John Hope Franklin: Weekly Standard takes notice (again)

Historians in the News

Almost a year ago THE SCRAPBOOK took genuine pleasure in noting the award of the Library of Congress's first John W. Kluge Prize for the Study of Humanity ($1 million) to historian John Hope Franklin, author of the classic From Slavery to Freedom: A History of Negro Americans (1947). This award, as we noted, could be added to a "hundred-plus honorary degrees, organizational presidencies, visiting lectureships, and appointments to advisory boards, delegations, and commissions" for Dr. Franklin, as well as a bewildering array of prizes, gold medals, and professional citations.

Frankly, our intent at the time was to drop a not-so-subtle hint to the Nobel Peace Prize people over in Oslo that Dr. Franklin, then 91 years old, was not getting any younger, and surely was past due for the honor accorded Jimmy Carter, Le Duc Tho, and Rigoberta Menchú. We regret to say that the folks at Nobel headquarters chose to ignore our advice, but THE SCRAPBOOK's disappointment is alleviated, to some degree, by the news (announced in the Washington Post last week) that this year's recipient of the Records of Achievement Award, given by the Foundation for the National Archives, and sponsored by the Boeing Company, is--yes, John Hope Franklin.

The award is described as "a celebration of history and those who preserve it," and Dr. Franklin now joins an honor roll of distinguished past recipients, including our particular favorite, Tom Brokaw (2005). THE SCRAPBOOK's congratulations to all involved.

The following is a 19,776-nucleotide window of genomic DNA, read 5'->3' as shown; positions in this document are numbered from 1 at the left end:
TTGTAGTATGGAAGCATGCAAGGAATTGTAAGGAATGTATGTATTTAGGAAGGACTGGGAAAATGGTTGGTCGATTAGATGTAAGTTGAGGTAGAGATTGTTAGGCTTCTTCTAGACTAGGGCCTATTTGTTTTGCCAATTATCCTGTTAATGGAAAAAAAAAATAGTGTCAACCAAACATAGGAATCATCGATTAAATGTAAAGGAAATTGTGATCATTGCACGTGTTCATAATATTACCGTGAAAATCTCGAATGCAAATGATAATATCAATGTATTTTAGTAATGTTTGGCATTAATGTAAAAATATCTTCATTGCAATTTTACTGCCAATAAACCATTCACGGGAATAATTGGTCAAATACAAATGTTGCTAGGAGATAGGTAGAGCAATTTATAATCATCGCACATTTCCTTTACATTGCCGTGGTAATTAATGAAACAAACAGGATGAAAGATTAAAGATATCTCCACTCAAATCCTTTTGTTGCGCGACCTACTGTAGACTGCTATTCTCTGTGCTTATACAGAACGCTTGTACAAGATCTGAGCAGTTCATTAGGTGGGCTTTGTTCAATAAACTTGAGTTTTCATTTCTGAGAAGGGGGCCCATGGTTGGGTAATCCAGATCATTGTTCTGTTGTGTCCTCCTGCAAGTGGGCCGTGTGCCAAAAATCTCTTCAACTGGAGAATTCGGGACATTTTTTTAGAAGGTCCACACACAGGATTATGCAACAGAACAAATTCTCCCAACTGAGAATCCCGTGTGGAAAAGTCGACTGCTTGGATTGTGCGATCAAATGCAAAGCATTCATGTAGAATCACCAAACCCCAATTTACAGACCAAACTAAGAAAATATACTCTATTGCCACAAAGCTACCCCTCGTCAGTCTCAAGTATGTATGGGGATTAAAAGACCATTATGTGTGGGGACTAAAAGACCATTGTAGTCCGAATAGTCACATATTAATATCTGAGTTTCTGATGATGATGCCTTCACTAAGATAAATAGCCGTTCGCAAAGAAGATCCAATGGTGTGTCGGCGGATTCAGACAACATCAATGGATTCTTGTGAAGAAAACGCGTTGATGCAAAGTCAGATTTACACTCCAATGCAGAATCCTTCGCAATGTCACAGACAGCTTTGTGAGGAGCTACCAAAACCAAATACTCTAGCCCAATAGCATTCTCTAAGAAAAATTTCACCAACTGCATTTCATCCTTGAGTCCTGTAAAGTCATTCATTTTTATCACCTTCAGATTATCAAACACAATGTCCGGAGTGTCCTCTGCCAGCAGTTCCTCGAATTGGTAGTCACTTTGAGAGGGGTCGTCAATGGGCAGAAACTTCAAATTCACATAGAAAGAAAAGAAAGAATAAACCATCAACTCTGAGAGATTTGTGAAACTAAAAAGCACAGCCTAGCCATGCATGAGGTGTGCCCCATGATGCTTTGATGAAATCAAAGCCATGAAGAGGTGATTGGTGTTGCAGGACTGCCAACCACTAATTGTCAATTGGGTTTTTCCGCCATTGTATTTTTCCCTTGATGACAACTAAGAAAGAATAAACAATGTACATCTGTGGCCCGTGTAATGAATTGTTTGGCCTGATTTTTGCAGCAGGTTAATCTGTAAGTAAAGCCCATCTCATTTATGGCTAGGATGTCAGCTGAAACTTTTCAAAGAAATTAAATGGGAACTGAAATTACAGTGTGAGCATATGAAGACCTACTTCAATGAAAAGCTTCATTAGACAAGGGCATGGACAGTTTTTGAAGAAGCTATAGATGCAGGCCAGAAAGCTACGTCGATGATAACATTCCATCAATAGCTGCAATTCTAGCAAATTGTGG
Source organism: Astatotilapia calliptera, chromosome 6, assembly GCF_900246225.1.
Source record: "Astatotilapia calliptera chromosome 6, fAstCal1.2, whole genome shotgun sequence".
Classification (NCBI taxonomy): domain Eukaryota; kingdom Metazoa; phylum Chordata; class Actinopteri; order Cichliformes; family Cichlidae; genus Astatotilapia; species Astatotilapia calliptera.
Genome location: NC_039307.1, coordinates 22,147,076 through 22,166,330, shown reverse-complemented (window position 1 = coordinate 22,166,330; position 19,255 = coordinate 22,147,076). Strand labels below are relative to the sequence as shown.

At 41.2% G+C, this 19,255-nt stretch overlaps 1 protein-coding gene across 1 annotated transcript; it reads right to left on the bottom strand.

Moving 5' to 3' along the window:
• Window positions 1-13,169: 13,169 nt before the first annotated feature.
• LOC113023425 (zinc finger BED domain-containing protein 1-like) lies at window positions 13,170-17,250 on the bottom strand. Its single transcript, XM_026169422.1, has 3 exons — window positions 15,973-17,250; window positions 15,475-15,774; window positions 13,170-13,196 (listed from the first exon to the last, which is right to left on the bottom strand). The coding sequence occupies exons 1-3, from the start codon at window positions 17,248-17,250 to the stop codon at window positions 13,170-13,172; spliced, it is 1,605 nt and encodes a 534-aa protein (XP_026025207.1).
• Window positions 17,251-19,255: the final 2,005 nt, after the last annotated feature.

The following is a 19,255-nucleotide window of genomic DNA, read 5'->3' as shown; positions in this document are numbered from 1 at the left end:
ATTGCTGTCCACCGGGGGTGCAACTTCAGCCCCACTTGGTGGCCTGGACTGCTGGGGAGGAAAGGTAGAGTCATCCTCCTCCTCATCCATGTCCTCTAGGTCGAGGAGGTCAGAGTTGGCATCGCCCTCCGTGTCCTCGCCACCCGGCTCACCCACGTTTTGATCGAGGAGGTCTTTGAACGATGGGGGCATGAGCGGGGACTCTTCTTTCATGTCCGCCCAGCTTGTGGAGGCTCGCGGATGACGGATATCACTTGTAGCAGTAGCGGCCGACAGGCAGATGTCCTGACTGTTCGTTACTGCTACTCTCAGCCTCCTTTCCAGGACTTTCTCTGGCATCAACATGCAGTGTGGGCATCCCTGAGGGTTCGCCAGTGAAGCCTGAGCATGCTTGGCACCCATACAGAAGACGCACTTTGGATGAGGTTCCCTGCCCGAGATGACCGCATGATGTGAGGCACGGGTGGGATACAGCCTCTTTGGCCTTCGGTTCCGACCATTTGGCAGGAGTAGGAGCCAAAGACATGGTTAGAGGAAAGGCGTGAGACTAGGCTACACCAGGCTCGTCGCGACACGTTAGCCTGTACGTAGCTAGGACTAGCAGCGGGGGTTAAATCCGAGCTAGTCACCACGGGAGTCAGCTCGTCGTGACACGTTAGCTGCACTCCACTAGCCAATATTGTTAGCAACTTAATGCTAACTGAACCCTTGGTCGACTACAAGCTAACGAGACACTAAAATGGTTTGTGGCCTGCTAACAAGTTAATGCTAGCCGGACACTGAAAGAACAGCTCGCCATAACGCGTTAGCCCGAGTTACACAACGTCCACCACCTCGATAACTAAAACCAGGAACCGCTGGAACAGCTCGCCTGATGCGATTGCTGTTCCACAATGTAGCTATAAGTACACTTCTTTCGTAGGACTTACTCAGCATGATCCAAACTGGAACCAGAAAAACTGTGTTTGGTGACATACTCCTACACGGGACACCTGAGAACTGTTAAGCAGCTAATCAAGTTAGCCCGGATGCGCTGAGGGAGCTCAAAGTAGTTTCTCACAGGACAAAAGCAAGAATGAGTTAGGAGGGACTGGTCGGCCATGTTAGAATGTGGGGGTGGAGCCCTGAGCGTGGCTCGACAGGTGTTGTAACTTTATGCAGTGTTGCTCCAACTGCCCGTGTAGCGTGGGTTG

But all these cheerful tidings got us thinking. Surely there must be some official recognition somewhere for distinguished Americans, like Dr. Franklin, who are officially recognized on a regular basis. Alas, our researches have turned up no such meta-award, to recognize distinguished Americans who have been officially, and repeatedly, recognized for their distinction. Sort of a Jean Hersholt Humanitarian Award for intellectuals.

So without further ado, let us propose one: We would favor joint government-corporate sponsorship, a framed citation or cut-glass bowl (perhaps both), a check, and a gala banquet covered by C-SPAN or PBS during Pledge Week. We would suggest naming this award for the sort of distinguished American bound to receive it, Dr. Franklin being a natural choice.

An obvious first recipient would be, say, Fr. Theodore M. Hesburgh, former president of Notre Dame, who holds the Guinness Book of World Records title for Most Honorary Degrees (150). Another inescapable choice would be poet Maya Angelou, whose official website describes her as "a remarkable Renaissance woman who is hailed as one of the great voices of contemporary literature," and recipient of dozens of prizes, citations, medals, Woman of the Year awards, and (by THE SCRAPBOOK's count) 35 honorary degrees--as well as, perhaps you saw this coming, the 2006 John Hope Franklin Award.

Well, maybe we'll call it the Father Hesburgh Award.
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